Wall Street pay has been all over the news the last couple of days, leading the Journal and the Times and the like, though it looks like a bunch of noise to this observer—moves that are more like political PR ploys than anything of lasting consequence.

Joe Nocera feels somewhat similar it seems, writing that:

…much of Wall Street has already moved to better align pay with longer-term performance. Firms have decreased the cash component, and increased stock awards, with strings attached that force them to hold the stock for long periods of time. But that isn’t exactly keeping pay down, which — and let’s be honest here — is what most of the country really wants to see, given how the nation’s bankers helped put us at the brink of financial ruin.

You betcha. He’s right that these kinds of things paper over the bigger issue. After all, as he points out, this brutal crackdown by the administration will still leave some of the afflicted with near-eight-figure hauls, despite what the WSJ calls “aggressively regulate(d) compensation” and an “unprecedented federal intervention in pay decisions.”

But Nocera doesn’t exactly recommend bringing the hammer down. He suggests the focus be shifted to shareholder democracy.

That’s all well and good, but does anyone really think that’s going to really move the needle? Shareholders, if only they can get rid of staggered board elections, will rise up and smite the greedy pinstripers? I don’t think so.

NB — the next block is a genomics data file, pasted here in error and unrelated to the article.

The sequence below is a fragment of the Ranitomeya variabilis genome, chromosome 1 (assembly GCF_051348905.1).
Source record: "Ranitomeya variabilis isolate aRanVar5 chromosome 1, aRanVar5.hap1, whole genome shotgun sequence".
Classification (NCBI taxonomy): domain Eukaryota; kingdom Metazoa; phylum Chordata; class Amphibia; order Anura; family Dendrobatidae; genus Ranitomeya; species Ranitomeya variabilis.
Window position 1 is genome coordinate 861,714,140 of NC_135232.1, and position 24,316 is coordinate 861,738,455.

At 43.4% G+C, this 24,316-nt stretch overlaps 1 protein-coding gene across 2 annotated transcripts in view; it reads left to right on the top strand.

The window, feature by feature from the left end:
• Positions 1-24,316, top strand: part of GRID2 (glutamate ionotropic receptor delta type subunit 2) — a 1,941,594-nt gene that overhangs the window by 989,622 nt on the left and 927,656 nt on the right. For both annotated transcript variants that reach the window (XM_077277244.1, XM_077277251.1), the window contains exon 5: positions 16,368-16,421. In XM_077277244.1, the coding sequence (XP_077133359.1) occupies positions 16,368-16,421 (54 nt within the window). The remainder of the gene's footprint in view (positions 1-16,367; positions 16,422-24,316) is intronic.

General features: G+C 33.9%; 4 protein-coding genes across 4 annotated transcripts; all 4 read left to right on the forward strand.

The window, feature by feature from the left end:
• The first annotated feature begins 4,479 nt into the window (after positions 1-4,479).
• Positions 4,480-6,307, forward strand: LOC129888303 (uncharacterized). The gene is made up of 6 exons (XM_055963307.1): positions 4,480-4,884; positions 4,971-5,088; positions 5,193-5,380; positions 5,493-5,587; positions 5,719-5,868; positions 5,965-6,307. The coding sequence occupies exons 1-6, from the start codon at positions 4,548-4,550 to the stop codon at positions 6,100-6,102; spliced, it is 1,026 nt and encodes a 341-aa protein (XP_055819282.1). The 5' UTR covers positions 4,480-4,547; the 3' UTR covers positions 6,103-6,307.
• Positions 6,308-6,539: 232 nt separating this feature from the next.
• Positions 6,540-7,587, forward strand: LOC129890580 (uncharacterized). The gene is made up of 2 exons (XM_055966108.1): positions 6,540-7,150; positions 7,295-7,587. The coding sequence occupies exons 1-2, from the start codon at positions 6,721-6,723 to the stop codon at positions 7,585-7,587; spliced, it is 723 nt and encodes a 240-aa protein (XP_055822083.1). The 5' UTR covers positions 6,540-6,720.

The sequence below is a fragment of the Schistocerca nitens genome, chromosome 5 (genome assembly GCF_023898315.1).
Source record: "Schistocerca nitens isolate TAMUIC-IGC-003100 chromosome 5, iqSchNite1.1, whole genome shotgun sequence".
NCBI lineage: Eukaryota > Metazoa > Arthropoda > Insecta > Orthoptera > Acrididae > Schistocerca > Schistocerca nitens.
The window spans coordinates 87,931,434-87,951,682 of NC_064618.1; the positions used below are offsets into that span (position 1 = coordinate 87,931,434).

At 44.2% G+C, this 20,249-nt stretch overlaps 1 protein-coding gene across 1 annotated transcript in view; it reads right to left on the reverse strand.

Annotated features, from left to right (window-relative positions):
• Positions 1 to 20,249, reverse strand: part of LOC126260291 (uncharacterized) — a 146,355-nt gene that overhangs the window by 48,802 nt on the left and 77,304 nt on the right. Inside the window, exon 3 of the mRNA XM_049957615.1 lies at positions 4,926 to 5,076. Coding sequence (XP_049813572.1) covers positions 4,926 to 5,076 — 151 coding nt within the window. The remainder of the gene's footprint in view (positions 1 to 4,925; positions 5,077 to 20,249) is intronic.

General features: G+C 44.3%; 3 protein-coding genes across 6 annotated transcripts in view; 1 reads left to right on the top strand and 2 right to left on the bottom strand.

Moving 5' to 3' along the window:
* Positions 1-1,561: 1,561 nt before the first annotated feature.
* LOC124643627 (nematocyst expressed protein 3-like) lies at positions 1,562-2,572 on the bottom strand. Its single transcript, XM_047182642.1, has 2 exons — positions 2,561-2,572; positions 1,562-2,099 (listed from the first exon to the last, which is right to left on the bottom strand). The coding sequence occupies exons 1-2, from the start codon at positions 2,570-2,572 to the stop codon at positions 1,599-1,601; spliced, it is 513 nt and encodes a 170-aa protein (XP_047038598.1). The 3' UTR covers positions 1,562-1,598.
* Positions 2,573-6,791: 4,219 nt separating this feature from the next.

Colin Barr of Fortune takes on the argument that the pay curbs are self-defeating because they will lead those affected to leave the government-regulated firms. Barr says:

Godspeed to this “talent.” After all, the traders and suits in the corner offices don’t exactly have an unblemished track record. In 2008, Citigroup, BofA and Merrill Lynch (since acquired by BofA) posted a grand total of $51 billion in losses.

Yet even as they were running themselves into the ground, the firms managed to pay out more than $12 billion in bonuses — including 1,606 million-dollar-plus bonuses, according to a report from the New York attorney general’s office.

It’s a noble sentiment, and it’s always good to point the latter part out, but does anybody really think we’re about to see a mass exodus of MBAs?

Where are they going to go? The Wall Street Journal takes on the argument that we’re regulating the financial industry off shore with a smart piece:

For bankers, traders and deal makers at the world’s major banks, there may be nowhere to hide from new restrictions on how much they can earn…

One criticism of the pay restrictions is that they will push the most talented executives to take positions at foreign-owned banks overseas, but most of the countries that host major financial hubs are considering tougher restrictions.

Let’s face it. The only way you’re going to really change this is through tax policy and root-and-branch changes in the structure of the industry and in the economy itself.

That doesn’t appear to be happening, to say the least. It’s not hard to imagine why.

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Ryan Chittum is a former Wall Street Journal reporter, and deputy editor of The Audit, CJR's business section. If you see notable business journalism, give him a heads-up at rc2538@columbia.edu. Follow him on Twitter at @ryanchittum.